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08.20.2012
Urban Oasis
LOHA designs offices for Skid Row Housing Trust in Los Angeles.
Columns are covered in aluminum tubes that branch out at the ceiling.
Lawrence Anderson/ESTO

Few LA clients have as keen an appreciation for the added value of good architecture as the Skid Row Housing Trust (SRHT). To provide humane shelter for the city’s homeless, the nonprofit trust has commissioned leading local architects to design 23 SRO blocks Downtown, with others in development. Michael Maltzan won acclaim for his New Carver Apartments and Rainbow Apartments, and the organization has hired Koning Eizenberg, Killefer Flammang, and other well-regarded firms. Their most recent project is for themselves: Lorcan O’Herlihy Architects’ (LOHA) inspiring work environment for 60 SRHT staff.

The upper floors of an old hotel at the corner of Central and Seventh had already been converted to housing units, and LOHA has transformed the ground floor, formerly used for storage. O’Herlihy describes the 4,100-square-foot space as “an urban oasis within the otherwise chaotic Skid Row district.” His big move was to sheathe ten structural columns in aluminum tubes that branch out at the top to support extruded fluorescent lights, creating a luminous forest after dark. Blocked clerestories were revealed to pull in natural light, while glass doors open to a landscaped patio. A conference room and 11 private offices borrow natural light through glass partitions and their yellow walls are reflected in the polished concrete floor of the central area, which adapts to a wide variety of activities and informal meetings. The space was built out for under $60 per square foot.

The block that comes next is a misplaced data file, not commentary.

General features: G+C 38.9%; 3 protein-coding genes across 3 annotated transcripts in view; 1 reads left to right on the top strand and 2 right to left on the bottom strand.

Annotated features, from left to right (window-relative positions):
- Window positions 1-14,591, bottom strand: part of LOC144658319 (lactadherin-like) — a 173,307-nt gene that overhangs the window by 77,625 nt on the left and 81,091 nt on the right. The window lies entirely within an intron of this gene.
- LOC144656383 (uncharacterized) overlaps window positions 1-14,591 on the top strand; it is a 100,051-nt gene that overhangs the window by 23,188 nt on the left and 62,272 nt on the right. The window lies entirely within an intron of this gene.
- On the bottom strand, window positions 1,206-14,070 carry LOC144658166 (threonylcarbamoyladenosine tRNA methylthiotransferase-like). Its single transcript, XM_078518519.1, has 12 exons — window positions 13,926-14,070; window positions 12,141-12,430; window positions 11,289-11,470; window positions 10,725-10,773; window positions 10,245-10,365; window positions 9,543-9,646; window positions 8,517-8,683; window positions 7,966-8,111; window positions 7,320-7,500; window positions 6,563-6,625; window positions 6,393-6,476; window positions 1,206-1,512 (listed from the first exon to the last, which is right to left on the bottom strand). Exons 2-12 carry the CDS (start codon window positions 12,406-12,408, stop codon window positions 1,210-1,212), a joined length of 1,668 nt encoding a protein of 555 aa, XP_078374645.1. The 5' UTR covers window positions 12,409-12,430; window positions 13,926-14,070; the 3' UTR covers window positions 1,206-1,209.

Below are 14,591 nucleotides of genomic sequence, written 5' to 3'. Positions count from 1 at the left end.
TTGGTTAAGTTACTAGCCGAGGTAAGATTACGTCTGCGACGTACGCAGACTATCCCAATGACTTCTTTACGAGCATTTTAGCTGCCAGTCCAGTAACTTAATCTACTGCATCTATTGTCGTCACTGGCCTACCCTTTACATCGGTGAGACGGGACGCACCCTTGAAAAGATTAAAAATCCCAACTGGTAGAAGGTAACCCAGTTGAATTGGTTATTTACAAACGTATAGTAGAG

Planned Plaza Vermont project.
Courtesy LOHA
 

The same mandate to do the most for the least guided LOHA’s designs for three sites on the periphery of downtown that SRHT was unable to acquire. Still SRHT will use them as models for future development, said SRHT executive director Mike Alvidrez.

The commissions grew out of LOHA’s condo blocks in West Hollywood, specifically the low-cost Gardiner Apartments, and the block on Formosa Avenue that faces onto a pocket park. All three emphasized green space, a welcome element in the most park-poor city in the country. “We opened the front door to the sidewalk to make the homeless a part of the community, rather than something to be feared,” said O’Herlihy.

The biggest challenge of the three was Plaza Vermont, located on the boundary of two gang territories. Rather than fortify the site, O’Herlihy proposed a staggered stack of prefabricated units, set back behind a garden that opens to the street but could be secured after dark, similar to Formosa. It exemplifies the vision of SRHT, and their insistence on buildings that include counseling and health services and boost the self-esteem of people who may be sick or addicted.

“Why can’t everyone enjoy good architecture?” asked O’Herlihy. “The homeless are never invited upstairs—they live their entire existence at street level. It’s an extraordinary experience for them to enjoy outdoor spaces at fourth-floor level with a view over the rooftops.”

Michael Webb